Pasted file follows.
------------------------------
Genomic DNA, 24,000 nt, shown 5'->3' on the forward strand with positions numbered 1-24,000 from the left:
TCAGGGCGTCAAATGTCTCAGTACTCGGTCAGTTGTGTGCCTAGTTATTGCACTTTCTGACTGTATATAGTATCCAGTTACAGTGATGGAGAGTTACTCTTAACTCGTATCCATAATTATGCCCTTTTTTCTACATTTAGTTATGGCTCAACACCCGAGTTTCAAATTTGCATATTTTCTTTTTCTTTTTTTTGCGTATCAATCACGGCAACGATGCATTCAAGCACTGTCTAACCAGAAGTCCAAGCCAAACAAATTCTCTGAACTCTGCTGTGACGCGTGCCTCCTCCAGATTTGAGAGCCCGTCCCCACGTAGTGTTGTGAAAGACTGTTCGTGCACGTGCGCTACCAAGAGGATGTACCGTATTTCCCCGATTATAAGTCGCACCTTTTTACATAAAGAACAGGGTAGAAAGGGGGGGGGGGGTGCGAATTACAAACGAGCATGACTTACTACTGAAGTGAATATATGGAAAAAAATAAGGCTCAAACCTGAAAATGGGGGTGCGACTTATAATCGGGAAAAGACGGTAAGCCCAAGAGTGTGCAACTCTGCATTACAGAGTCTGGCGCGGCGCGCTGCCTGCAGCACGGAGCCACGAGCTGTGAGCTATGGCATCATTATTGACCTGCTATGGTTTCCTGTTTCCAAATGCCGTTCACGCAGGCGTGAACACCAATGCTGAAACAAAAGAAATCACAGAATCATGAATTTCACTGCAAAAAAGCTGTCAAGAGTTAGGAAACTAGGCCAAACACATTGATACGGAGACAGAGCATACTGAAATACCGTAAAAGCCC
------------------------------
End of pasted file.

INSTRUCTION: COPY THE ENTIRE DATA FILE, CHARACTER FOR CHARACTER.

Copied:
Genomic DNA, 24,000 nt, shown 5'->3' on the forward strand with positions numbered 1-24,000 from the left:
TCAGGGCGTCAAATGTCTCAGTACTCGGTCAGTTGTGTGCCTAGTTATTGCACTTTCTGACTGTATATAGTATCCAGTTACAGTGATGGAGAGTTACTCTTAACTCGTATCCATAATTATGCCCTTTTTTCTACATTTAGTTATGGCTCAACACCCGAGTTTCAAATTTGCATATTTTCTTTTTCTTTTTTTTGCGTATCAATCACGGCAACGATGCATTCAAGCACTGTCTAACCAGAAGTCCAAGCCAAACAAATTCTCTGAACTCTGCTGTGACGCGTGCCTCCTCCAGATTTGAGAGCCCGTCCCCACGTAGTGTTGTGAAAGACTGTTCGTGCACGTGCGCTACCAAGAGGATGTACCGTATTTCCCCGATTATAAGTCGCACCTTTTTACATAAAGAACAGGGTAGAAAGGGGGGGGGGGGTGCGAATTACAAACGAGCATGACTTACTACTGAAGTGAATATATGGAAAAAAATAAGGCTCAAACCTGAAAATGGGGGTGCGACTTATAATCGGGAAAAGACGGTAAGCCCAAGAGTGTGCAACTCTGCATTACAGAGTCTGGCGCGGCGCGCTGCCTGCAGCACGGAGCCACGAGCTGTGAGCTATGGCATCATTATTGACCTGCTATGGTTTCCTGTTTCCAAATGCCGTTCACGCAGGCGTGAACACCAATGCTGAAACAAAAGAAATCACAGAATCATGAATTTCACTGCAAAAAAGCTGTCAAGAGTTAGGAAACTAGGCCAAACACATTGATACGGAGACAGAGCATACTGAAATACCGTAAAAGCCC